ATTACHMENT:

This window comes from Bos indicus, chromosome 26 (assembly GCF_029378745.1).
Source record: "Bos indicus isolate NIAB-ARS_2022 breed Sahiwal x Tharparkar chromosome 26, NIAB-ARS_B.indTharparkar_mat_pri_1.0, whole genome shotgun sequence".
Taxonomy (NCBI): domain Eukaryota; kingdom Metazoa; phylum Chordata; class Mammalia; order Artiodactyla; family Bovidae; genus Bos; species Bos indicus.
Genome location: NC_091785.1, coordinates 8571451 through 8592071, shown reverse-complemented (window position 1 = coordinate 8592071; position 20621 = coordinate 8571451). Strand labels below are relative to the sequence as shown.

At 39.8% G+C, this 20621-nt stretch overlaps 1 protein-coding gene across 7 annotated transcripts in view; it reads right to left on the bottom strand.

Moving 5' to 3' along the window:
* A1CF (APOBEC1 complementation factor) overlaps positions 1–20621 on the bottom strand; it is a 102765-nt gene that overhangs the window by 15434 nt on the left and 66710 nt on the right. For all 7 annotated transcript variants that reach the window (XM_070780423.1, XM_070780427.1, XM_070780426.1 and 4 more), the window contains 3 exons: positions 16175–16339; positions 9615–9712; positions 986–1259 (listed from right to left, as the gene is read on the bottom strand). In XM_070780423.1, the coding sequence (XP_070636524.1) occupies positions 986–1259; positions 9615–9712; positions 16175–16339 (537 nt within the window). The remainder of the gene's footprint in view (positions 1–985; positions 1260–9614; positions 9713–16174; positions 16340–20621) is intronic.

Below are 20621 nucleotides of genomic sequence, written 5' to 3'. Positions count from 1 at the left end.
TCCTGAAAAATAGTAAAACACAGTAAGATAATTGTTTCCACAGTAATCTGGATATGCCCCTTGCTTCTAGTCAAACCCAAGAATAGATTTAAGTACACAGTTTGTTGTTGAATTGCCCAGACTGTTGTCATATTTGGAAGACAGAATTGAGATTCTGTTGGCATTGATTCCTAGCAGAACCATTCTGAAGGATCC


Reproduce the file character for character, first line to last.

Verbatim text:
This window comes from Bos indicus, chromosome 26 (assembly GCF_029378745.1).
Source record: "Bos indicus isolate NIAB-ARS_2022 breed Sahiwal x Tharparkar chromosome 26, NIAB-ARS_B.indTharparkar_mat_pri_1.0, whole genome shotgun sequence".
Taxonomy (NCBI): domain Eukaryota; kingdom Metazoa; phylum Chordata; class Mammalia; order Artiodactyla; family Bovidae; genus Bos; species Bos indicus.
Genome location: NC_091785.1, coordinates 8571451 through 8592071, shown reverse-complemented (window position 1 = coordinate 8592071; position 20621 = coordinate 8571451). Strand labels below are relative to the sequence as shown.

At 39.8% G+C, this 20621-nt stretch overlaps 1 protein-coding gene across 7 annotated transcripts in view; it reads right to left on the bottom strand.

Moving 5' to 3' along the window:
* A1CF (APOBEC1 complementation factor) overlaps positions 1–20621 on the bottom strand; it is a 102765-nt gene that overhangs the window by 15434 nt on the left and 66710 nt on the right. For all 7 annotated transcript variants that reach the window (XM_070780423.1, XM_070780427.1, XM_070780426.1 and 4 more), the window contains 3 exons: positions 16175–16339; positions 9615–9712; positions 986–1259 (listed from right to left, as the gene is read on the bottom strand). In XM_070780423.1, the coding sequence (XP_070636524.1) occupies positions 986–1259; positions 9615–9712; positions 16175–16339 (537 nt within the window). The remainder of the gene's footprint in view (positions 1–985; positions 1260–9614; positions 9713–16174; positions 16340–20621) is intronic.

Below are 20621 nucleotides of genomic sequence, written 5' to 3'. Positions count from 1 at the left end.
TCCTGAAAAATAGTAAAACACAGTAAGATAATTGTTTCCACAGTAATCTGGATATGCCCCTTGCTTCTAGTCAAACCCAAGAATAGATTTAAGTACACAGTTTGTTGTTGAATTGCCCAGACTGTTGTCATATTTGGAAGACAGAATTGAGATTCTGTTGGCATTGATTCCTAGCAGAACCATTCTGAAGGATCC